So they took Jesus, 17 and he went out, bearing his own cross, to the place called The Place of a Skull, which in Aramaic is called Golgotha.
Comment: After Pilate delivered Jesus to the Chief Priest and the Jews to be crucified, they wasted no time in executing the crucifixion. Since these crucifixions were performed outside the city, Jesus was also taken outside the city to the place of skull or Golgotha. John tells us here that Jesus bore His own cross. It is important to note this because Jesus said in Luke 9:23 and Mat 16:24 that whoever wants to follow Him, must bear his own cross. Jesus here leads by an example as He bears His own cross. This is also a fulfilment of what took place in Gen 22:6 when Isaac who was going to be offered as a sacrifice was made to carry the same wood that was going to be used to burn him. Jesus likewise carried His own cross.
18 There they crucified him, and with him two others, one on either side, and Jesus between them.
Comment: Like the bronze snake that Moses lifted up on a wooden pole in Numbers 21:9, and also as Jesus indicated in John 3:14-15, so was Jesus lifted up on a wooden cross and crucified. What is also important to note here is that Jesus was crucified among two criminals. Not only that, but Jesus was placed in the middle of the two criminals as if to say that He was the worst of them all. This was also to fulfil Isaiah 53:12 which indicated that He was going to be numbered among the transgressors. Putting Jesus in between the two criminals also gave Jesus the opportunity to demonstrate his saving power by saving one of the criminals at the very last minute Luke 23:40-43.
This is how John MacArthur in His ESV study bible notes describes crucifixion:
“Matthew 27:31 (MacArthur Study Bible Notes (ESV))
Crucifixion was a form of punishment that had been passed down to the Romans from the Persians, Phoenicians, and Carthaginians. Roman crucifixion was a lingering doom—by design. Roman executioners had perfected the art of slow torture while keeping the victim alive. Some victims even lingered until they were eaten alive by birds of prey or wild beasts. Most hung on the cross for days before dying of exhaustion, dehydration, traumatic fever, or—most likely—suffocation. When the legs would no longer support the weight of the body, the diaphragm was constricted in a way that made breathing impossible. That is why breaking the legs would hasten death (John 19:31–33), but this was unnecessary in Jesus’ case. The hands were usually nailed through the wrists, and the feet through the instep or the Achilles tendon (sometimes using one nail for both feet). None of these wounds would be fatal, but their pain would become unbearable as the hours dragged on. The most notable feature of crucifixion was the stigma of disgrace that was attached to it (Gal. 3:13 5:11; Heb. 12:2). One indignity was the humiliation of carrying one’s own cross, which might weigh as much as 200 pounds. Normally a quaternion, four soldiers, would escort the prisoner through the crowds to the place of crucifixion. A placard bearing the indictment would be hung around the person’s neck.”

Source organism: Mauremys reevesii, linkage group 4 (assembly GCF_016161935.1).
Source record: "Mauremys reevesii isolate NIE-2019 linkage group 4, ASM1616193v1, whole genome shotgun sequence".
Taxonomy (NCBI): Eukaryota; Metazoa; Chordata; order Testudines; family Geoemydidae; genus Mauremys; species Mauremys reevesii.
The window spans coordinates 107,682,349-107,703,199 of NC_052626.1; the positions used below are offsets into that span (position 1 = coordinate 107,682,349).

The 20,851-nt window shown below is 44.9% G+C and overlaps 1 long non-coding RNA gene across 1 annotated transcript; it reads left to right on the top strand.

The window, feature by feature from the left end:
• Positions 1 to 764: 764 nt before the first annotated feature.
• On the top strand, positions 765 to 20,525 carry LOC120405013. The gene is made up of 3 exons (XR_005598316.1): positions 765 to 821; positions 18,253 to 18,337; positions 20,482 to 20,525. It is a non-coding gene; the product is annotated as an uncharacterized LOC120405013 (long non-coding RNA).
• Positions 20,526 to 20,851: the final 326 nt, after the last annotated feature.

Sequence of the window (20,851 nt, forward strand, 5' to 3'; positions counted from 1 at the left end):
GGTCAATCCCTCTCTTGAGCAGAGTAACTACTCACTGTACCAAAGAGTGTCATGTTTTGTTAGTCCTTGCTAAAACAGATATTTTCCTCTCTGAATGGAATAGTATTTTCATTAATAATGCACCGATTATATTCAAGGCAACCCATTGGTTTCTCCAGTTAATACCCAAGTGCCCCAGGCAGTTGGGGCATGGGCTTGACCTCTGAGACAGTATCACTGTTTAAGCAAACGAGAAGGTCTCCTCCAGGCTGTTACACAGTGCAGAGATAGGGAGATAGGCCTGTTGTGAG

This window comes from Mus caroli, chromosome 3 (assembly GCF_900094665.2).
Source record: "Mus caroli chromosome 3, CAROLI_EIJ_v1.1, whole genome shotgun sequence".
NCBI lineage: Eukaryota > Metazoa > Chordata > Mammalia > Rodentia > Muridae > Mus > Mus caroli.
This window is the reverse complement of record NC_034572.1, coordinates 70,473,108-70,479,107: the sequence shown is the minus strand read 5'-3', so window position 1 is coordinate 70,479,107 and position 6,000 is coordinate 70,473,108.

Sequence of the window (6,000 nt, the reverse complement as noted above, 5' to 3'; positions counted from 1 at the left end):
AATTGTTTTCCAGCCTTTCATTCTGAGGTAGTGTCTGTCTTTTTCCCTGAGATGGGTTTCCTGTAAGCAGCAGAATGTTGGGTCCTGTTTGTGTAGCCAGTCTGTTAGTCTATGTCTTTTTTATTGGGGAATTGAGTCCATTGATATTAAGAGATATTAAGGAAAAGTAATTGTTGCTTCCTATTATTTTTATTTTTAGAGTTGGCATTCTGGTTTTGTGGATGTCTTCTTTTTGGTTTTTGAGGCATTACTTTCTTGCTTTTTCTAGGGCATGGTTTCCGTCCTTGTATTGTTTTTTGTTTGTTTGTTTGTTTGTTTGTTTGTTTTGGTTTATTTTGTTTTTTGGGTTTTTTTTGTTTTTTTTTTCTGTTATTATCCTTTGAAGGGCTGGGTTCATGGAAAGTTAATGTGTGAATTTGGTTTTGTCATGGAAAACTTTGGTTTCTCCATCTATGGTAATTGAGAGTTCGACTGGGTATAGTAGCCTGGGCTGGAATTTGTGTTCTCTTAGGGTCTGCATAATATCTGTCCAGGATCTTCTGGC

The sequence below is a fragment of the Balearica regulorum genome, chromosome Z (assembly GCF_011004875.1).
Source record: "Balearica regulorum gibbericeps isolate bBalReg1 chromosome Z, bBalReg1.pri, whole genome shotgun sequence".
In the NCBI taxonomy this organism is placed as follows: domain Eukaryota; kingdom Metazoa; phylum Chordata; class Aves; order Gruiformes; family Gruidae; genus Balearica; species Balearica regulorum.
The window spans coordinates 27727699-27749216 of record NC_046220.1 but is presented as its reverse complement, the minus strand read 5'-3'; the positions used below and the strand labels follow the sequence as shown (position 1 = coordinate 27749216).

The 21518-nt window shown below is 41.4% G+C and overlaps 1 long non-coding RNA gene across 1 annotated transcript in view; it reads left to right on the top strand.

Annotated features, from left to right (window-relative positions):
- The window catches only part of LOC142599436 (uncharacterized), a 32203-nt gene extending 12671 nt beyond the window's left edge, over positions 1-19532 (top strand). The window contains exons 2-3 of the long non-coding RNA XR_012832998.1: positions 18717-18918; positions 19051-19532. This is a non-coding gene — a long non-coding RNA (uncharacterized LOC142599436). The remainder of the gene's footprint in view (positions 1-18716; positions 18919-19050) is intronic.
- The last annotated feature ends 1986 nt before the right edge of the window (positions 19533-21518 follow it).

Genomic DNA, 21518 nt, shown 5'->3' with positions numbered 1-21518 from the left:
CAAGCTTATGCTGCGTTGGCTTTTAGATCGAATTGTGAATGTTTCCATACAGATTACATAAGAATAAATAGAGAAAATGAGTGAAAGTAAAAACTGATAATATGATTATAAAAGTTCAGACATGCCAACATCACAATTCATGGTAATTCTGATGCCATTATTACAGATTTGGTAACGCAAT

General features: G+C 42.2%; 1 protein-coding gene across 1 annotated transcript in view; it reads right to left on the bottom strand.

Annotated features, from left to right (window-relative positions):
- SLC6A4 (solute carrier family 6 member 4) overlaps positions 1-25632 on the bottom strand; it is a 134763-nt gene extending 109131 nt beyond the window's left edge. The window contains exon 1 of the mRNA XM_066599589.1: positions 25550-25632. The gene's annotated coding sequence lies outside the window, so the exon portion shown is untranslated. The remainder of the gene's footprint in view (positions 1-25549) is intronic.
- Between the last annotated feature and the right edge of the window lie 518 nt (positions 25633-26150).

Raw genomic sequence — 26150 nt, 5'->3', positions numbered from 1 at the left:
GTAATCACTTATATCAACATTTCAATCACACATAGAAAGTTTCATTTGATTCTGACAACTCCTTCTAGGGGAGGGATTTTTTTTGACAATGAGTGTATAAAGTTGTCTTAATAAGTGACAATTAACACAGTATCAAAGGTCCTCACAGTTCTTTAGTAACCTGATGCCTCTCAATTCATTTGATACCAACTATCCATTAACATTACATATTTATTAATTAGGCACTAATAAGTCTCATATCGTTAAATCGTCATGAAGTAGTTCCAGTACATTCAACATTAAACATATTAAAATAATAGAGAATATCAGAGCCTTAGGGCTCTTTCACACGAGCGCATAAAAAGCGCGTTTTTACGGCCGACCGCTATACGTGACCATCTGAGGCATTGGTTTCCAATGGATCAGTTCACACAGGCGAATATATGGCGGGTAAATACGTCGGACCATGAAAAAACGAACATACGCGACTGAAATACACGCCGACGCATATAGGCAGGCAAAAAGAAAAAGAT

In short, this was the most painful and humiliating way of dying.
19 Pilate also wrote an inscription and put it on the cross. It read, “Jesus of Nazareth, the King of the Jews.” 20 Many of the Jews read this inscription, for the place where Jesus was crucified was near the city, and it was written in Aramaic, in Latin, and in Greek.
Comment: It was part of the custom of the day to have an inscription written and hanged either on a person or the cross, which clearly stated the reason why the person was crucified. In Jesus’s case, the inscription did not indicate any crime. It stated what even Pilate knew not to be a fact. Jesus was indeed the King of the Jews but not only the Jews but the world. This is why the inscription was written in three languages: Aramaic which was the language spoken and understood by many Jews, Latin which was the language understood by the Roman occupying force and lastly Greek which was an international language understood by Jews and Gentiles. Now since the crucifixion was near the city, everyone could see and read it. Pilate wrote a fact without knowing that he was and decided to write it in three well known languages so that all may know that indeed Jesus was and is a King. This clearly indicating that God was still in control.
21 So the chief priests of the Jews said to Pilate, “Do not write, ‘The King of the Jews,’ but rather, ‘This man said, I am King of the Jews.’” 22 Pilate answered, “What I have written I have written.”
Comment: Having threatened Pilate into allowing them to crucify Jesus against his will, Pilate found a way to mock the Jews by writing the inscription that Jesus was their king. He knew this would not go down well with them and he was right as the Chief Priest did come and complain but Pilate stood his ground.